Training & Workshops: The Humanitarian Space
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Applications are invited for the 2015 International Summer School in Forced Migration. Now in its 26th year, the Summer School offers an intensive, interdisciplinary and participative approach to the study of forced migration. It aims to enable people working with refugees and other forced migrants to reflect critically on the forces and institutions that dominate the world of the displaced.
Please note: Last year's course was heavily oversubscribed, so we encourage you to apply early in order to avoid disappointment.
Closing date for applications: 1 May 2015
Closing date for receipt of all course fees: 15 May 2015
For all enquiries, please contact Tara-Sienna Hartman at email@example.com
The Summer School is intended for:
- Mid-career and senior policymakers and practitioners involved with humanitarian assistance and policy making for forced migrants. Participants typically include host government officials, intergovernmental and non-governmental agency personnel engaged in planning, administering and co-ordinating assistance.
- Researchers specialising in the study of forced migration.
This year we will be welcoming an exciting roster of expert tutors and guest lecturers to the course. For more details, please visit: www.rsc.ox.ac.uk/summer-school
Over three weeks, the course looks at the complex phenomenon of forced migration from a number of different angles. Mandatory core modules normally include:
- Conceptualising Forced Migration
- The globalisation of forced migration
- Asylum policy and international refugee law
- Negotiating institutional responses
- Internally Displaced Persons
Three optional modules for 2015 (participants choose one) are likely to include:
- Human smuggling: legal, political and ethical perspectives
- Palestinian refugees and international law
- Psychosocial support for forced migrants
For more information, please visit: www.rsc.ox.ac.uk/summer-school
Full course details including how to apply, entry requirements and fees can be found at: www.rsc.ox.ac.uk/summer-school. For all enquiries, please contact Tara-Sienna Hartman at firstname.lastname@example.org.Read more...
09 Jul PHAP Online Learning Series on Humanitarian Law and Policy: Qualification of Armed Conflict and Determining the Applicable Law
Qualifying – or classifying – a situation as an international armed conflict (IAC) or non-international armed conflict (NIAC) is an important and often necessary step when determining whether the rules of international humanitarian law (IHL) apply in a specific context. The application of IAC or NIAC rules to a given scenario is of significant consequence; for instance, under IHL the standards governing the use of lethal force in an IAC or NIAC are far more permissive than those that apply during peacetime. The basic distinction between IACs and NIACs is reflected in both treaty and customary law, and dictates which rules apply to a particular situation. For instance, the treaty rules regulating conduct of hostilities and the treaty rules addressing humanitarian access differ in an IAC as compared to a NIAC.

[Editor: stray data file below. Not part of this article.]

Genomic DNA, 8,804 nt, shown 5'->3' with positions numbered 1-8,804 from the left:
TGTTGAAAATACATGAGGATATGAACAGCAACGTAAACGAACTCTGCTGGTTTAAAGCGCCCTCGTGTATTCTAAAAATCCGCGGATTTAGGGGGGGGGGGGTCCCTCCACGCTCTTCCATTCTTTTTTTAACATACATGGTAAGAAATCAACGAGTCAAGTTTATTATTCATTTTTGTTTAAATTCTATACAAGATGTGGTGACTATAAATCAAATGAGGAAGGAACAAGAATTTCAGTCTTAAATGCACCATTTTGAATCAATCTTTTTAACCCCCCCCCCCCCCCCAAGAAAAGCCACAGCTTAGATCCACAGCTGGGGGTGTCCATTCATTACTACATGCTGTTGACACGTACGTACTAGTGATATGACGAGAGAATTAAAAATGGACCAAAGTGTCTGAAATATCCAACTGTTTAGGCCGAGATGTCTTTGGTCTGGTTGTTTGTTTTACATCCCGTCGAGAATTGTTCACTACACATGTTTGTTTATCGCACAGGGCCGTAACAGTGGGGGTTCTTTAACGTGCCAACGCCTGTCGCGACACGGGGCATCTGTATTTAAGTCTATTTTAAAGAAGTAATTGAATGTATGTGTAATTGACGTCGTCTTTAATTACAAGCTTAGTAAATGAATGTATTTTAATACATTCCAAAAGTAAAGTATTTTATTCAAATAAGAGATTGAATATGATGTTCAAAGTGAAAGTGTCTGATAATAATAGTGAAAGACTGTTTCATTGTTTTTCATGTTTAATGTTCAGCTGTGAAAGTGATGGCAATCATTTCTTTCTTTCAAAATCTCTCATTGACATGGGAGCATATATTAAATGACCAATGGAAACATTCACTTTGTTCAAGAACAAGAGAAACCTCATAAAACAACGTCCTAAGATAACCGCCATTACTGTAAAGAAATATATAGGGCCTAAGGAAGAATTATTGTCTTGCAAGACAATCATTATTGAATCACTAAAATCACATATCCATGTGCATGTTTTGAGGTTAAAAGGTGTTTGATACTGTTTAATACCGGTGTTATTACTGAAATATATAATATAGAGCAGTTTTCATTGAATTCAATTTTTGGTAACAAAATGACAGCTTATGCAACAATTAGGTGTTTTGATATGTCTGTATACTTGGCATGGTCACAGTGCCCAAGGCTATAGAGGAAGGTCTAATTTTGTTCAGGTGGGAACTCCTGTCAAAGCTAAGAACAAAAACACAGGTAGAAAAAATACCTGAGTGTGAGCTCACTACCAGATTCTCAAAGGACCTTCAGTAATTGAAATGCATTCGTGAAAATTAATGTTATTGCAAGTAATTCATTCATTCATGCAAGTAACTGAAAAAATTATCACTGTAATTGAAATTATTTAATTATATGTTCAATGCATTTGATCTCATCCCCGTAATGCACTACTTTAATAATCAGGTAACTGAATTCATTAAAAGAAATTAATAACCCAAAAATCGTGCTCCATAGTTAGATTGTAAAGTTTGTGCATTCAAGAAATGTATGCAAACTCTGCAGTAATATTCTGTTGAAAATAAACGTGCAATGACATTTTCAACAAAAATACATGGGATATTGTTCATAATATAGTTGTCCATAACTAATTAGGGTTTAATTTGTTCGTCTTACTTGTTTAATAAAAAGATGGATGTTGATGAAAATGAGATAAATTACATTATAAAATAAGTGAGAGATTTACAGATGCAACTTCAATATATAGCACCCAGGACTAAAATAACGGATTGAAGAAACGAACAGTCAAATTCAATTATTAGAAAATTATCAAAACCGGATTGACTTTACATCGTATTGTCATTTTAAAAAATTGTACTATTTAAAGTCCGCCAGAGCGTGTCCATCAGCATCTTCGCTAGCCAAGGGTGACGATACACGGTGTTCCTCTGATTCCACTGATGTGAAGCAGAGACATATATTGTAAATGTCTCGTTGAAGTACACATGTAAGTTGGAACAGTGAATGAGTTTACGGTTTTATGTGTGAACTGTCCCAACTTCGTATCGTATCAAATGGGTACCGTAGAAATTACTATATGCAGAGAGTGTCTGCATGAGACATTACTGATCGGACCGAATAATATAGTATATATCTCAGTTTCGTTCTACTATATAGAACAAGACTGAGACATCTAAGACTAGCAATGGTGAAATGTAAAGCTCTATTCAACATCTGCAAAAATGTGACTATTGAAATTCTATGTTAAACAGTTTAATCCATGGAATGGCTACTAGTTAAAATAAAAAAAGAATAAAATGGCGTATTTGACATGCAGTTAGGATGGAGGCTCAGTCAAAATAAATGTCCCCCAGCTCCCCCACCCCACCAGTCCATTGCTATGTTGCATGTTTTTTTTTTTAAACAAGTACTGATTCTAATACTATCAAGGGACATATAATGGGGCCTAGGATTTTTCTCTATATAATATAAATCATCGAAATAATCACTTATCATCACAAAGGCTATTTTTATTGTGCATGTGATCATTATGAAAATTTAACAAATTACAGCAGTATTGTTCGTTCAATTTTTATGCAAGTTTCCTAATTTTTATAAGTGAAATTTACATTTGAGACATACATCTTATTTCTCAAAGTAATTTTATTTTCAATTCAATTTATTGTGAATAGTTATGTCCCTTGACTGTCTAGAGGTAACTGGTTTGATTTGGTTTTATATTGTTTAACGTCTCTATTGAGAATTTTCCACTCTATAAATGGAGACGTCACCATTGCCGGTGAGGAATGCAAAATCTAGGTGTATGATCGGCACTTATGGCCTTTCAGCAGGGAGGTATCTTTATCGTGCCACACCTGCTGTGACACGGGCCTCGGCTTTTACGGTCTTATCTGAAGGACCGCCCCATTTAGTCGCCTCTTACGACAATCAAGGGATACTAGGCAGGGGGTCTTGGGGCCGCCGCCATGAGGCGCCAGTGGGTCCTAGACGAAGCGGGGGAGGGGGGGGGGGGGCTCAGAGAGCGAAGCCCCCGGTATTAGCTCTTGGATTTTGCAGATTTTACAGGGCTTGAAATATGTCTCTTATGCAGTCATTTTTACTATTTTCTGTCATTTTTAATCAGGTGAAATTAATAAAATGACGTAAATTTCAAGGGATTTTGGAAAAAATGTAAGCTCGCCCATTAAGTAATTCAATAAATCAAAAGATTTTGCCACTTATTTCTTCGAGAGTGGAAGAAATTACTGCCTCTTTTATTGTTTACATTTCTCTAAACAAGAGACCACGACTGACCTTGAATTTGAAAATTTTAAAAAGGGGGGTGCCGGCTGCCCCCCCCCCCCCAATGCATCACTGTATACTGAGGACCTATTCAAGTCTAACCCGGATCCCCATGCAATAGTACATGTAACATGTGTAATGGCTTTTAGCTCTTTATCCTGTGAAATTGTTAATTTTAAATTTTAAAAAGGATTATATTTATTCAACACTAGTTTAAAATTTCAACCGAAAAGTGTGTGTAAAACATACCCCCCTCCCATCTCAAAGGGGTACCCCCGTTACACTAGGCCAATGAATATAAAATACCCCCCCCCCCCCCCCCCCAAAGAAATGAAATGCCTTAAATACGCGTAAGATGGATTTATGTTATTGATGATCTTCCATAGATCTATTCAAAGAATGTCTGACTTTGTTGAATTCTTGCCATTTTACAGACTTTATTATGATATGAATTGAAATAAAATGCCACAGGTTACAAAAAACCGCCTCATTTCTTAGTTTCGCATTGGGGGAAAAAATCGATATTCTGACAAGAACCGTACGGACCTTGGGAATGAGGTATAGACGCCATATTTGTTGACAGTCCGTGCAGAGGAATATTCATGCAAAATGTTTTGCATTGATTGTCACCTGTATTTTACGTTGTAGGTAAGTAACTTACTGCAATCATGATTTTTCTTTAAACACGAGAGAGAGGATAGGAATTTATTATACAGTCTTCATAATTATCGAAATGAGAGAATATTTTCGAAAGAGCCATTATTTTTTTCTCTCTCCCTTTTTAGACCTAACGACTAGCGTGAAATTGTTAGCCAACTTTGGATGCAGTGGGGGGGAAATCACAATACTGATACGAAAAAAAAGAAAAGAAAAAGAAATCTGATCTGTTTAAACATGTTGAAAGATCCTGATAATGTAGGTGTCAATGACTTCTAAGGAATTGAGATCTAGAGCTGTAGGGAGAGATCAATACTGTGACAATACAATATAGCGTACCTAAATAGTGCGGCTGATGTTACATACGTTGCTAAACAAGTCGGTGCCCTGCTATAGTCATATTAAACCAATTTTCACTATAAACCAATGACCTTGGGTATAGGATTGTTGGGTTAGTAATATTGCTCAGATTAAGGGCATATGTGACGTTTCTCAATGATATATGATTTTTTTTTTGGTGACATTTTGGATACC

This session will provide an introduction to conducting a qualification analysis under IHL. It will address such questions as:
- What is the value or utility of such an exercise?
- Who undertakes such an exercise and why? Is there a final arbiter of such an analysis?
- What are the definitions of an IAC and a NIAC? Where does occupation fit in?
- When does a situation of violence become an IAC or NIAC?
- What are some of the challenges in qualifying a situation as an armed conflict?
These issues and challenges will be picked up in the next session when two case studies will be analyzed, with a focus on the technicalities of qualifying a situation and the relevance of such an exercise to humanitarian practitioners.
- Familiarity with the binary framework of IAC and NIAC.
- Awareness of the relevance and utility of conducting a qualification analysis
- Understanding of the definition of IAC and NIAC, and the consequences for various actors (i.e. military, humanitarian, etc.)
- Familiarity with the threshold indicia relevant to IAC and NIAC
- Ability to walk through a qualification analysis
16 Jul Master HOPE in Humanitarian Operations in Emergencies Managing Projects, People, Administration & Logistic in the field
ASVI Social Change, the most important school for professionals in the non-profit sector, is pleased to announce the start of the second edition of the master HOPE in Humanitarian Operations in Emergencies Managing Projects, People, Administration & Logistic in the field.
Hope is the first master in Italy that focuses on the Humanitarian subject, with INTERSOS as Main Partner. The Director of the Master is Marco Bertotto, Head of Public Awareness - Medici Senza Frontiere (Médecins Sans Frontières).
HOPE' s mission is to educate, through an international approach, professionals and managers engaged in humanitarian assistance.
HOPE is open to all those who wish to acquire the knowledge and skills necessary to operate in a responsible and effective operations of prevention and response to reduce the damage caused by disaster in complex emergencies.
The program offers a complete and advanced training on the main challenges and trends in the humanitarian sector, by a practice-oriented operational learning.
The Master is aimed at those who want to work within the NGOs, the UN and other international organizations with strategic operational functions in the field of international humanitarian assistance.